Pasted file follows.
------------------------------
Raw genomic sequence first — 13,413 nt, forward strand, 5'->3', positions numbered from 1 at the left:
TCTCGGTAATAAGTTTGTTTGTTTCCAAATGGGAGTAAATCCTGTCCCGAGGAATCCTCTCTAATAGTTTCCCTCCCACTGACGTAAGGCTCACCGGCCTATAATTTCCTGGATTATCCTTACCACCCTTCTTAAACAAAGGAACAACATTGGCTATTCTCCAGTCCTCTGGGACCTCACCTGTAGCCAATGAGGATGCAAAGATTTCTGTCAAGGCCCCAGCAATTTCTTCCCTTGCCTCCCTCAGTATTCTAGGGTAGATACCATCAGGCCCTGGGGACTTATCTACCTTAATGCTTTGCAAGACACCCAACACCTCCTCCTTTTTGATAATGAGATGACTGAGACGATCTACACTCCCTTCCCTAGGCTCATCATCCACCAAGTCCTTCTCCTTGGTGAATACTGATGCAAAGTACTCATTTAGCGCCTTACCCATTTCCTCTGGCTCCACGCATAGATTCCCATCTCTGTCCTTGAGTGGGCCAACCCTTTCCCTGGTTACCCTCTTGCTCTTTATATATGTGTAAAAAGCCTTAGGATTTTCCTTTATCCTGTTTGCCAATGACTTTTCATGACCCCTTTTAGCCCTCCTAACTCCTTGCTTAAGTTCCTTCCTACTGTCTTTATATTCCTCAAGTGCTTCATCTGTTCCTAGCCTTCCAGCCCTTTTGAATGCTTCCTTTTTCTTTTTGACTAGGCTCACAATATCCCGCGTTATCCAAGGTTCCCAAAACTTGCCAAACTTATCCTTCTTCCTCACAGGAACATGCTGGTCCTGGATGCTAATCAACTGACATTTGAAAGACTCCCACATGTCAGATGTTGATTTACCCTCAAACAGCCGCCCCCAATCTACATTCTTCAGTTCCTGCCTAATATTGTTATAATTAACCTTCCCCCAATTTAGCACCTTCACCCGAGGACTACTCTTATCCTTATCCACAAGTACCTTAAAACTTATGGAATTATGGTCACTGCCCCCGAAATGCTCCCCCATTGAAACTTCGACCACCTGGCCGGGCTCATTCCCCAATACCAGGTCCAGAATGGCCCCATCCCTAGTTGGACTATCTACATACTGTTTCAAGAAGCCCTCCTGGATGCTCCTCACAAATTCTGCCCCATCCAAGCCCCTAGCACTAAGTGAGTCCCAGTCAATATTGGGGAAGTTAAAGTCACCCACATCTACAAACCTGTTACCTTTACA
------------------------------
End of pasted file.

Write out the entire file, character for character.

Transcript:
Raw genomic sequence first — 13,413 nt, forward strand, 5'->3', positions numbered from 1 at the left:
TCTCGGTAATAAGTTTGTTTGTTTCCAAATGGGAGTAAATCCTGTCCCGAGGAATCCTCTCTAATAGTTTCCCTCCCACTGACGTAAGGCTCACCGGCCTATAATTTCCTGGATTATCCTTACCACCCTTCTTAAACAAAGGAACAACATTGGCTATTCTCCAGTCCTCTGGGACCTCACCTGTAGCCAATGAGGATGCAAAGATTTCTGTCAAGGCCCCAGCAATTTCTTCCCTTGCCTCCCTCAGTATTCTAGGGTAGATACCATCAGGCCCTGGGGACTTATCTACCTTAATGCTTTGCAAGACACCCAACACCTCCTCCTTTTTGATAATGAGATGACTGAGACGATCTACACTCCCTTCCCTAGGCTCATCATCCACCAAGTCCTTCTCCTTGGTGAATACTGATGCAAAGTACTCATTTAGCGCCTTACCCATTTCCTCTGGCTCCACGCATAGATTCCCATCTCTGTCCTTGAGTGGGCCAACCCTTTCCCTGGTTACCCTCTTGCTCTTTATATATGTGTAAAAAGCCTTAGGATTTTCCTTTATCCTGTTTGCCAATGACTTTTCATGACCCCTTTTAGCCCTCCTAACTCCTTGCTTAAGTTCCTTCCTACTGTCTTTATATTCCTCAAGTGCTTCATCTGTTCCTAGCCTTCCAGCCCTTTTGAATGCTTCCTTTTTCTTTTTGACTAGGCTCACAATATCCCGCGTTATCCAAGGTTCCCAAAACTTGCCAAACTTATCCTTCTTCCTCACAGGAACATGCTGGTCCTGGATGCTAATCAACTGACATTTGAAAGACTCCCACATGTCAGATGTTGATTTACCCTCAAACAGCCGCCCCCAATCTACATTCTTCAGTTCCTGCCTAATATTGTTATAATTAACCTTCCCCCAATTTAGCACCTTCACCCGAGGACTACTCTTATCCTTATCCACAAGTACCTTAAAACTTATGGAATTATGGTCACTGCCCCCGAAATGCTCCCCCATTGAAACTTCGACCACCTGGCCGGGCTCATTCCCCAATACCAGGTCCAGAATGGCCCCATCCCTAGTTGGACTATCTACATACTGTTTCAAGAAGCCCTCCTGGATGCTCCTCACAAATTCTGCCCCATCCAAGCCCCTAGCACTAAGTGAGTCCCAGTCAATATTGGGGAAGTTAAAGTCACCCACATCTACAAACCTGTTACCTTTACA